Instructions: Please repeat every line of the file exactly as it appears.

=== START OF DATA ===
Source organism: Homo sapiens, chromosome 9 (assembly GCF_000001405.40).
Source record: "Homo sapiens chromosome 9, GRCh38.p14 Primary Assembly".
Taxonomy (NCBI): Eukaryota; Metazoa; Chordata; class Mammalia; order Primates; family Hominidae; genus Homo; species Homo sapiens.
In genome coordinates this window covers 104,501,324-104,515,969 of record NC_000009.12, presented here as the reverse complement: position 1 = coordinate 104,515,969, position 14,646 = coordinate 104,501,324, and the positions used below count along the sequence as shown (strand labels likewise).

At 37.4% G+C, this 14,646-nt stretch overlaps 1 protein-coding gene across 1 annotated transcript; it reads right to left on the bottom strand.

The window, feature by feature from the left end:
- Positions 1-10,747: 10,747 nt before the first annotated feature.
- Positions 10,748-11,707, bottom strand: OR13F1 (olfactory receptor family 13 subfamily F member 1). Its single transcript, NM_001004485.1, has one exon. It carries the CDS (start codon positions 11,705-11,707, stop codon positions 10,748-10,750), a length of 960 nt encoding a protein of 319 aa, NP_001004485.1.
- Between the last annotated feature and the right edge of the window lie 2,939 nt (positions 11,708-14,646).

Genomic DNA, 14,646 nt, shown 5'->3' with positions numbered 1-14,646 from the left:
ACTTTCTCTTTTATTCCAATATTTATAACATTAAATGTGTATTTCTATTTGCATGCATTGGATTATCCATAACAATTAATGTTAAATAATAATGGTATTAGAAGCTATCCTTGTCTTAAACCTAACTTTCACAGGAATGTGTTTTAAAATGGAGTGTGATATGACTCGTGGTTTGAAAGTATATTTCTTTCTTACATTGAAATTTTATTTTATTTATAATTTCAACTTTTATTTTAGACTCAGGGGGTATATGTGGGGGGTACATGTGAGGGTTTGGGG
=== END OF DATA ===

Source organism: Homo sapiens, chromosome 9 (assembly GCF_000001405.40).
Source record: "Homo sapiens chromosome 9, GRCh38.p14 Primary Assembly".
Taxonomy (NCBI): Eukaryota; Metazoa; Chordata; class Mammalia; order Primates; family Hominidae; genus Homo; species Homo sapiens.
In genome coordinates this window covers 104,501,324-104,515,969 of record NC_000009.12, presented here as the reverse complement: position 1 = coordinate 104,515,969, position 14,646 = coordinate 104,501,324, and the positions used below count along the sequence as shown (strand labels likewise).

At 37.4% G+C, this 14,646-nt stretch overlaps 1 protein-coding gene across 1 annotated transcript; it reads right to left on the bottom strand.

The window, feature by feature from the left end:
- Positions 1-10,747: 10,747 nt before the first annotated feature.
- Positions 10,748-11,707, bottom strand: OR13F1 (olfactory receptor family 13 subfamily F member 1). Its single transcript, NM_001004485.1, has one exon. It carries the CDS (start codon positions 11,705-11,707, stop codon positions 10,748-10,750), a length of 960 nt encoding a protein of 319 aa, NP_001004485.1.
- Between the last annotated feature and the right edge of the window lie 2,939 nt (positions 11,708-14,646).

Genomic DNA, 14,646 nt, shown 5'->3' with positions numbered 1-14,646 from the left:
ACTTTCTCTTTTATTCCAATATTTATAACATTAAATGTGTATTTCTATTTGCATGCATTGGATTATCCATAACAATTAATGTTAAATAATAATGGTATTAGAAGCTATCCTTGTCTTAAACCTAACTTTCACAGGAATGTGTTTTAAAATGGAGTGTGATATGACTCGTGGTTTGAAAGTATATTTCTTTCTTACATTGAAATTTTATTTTATTTATAATTTCAACTTTTATTTTAGACTCAGGGGGTATATGTGGGGGGTACATGTGAGGGTTTGGGG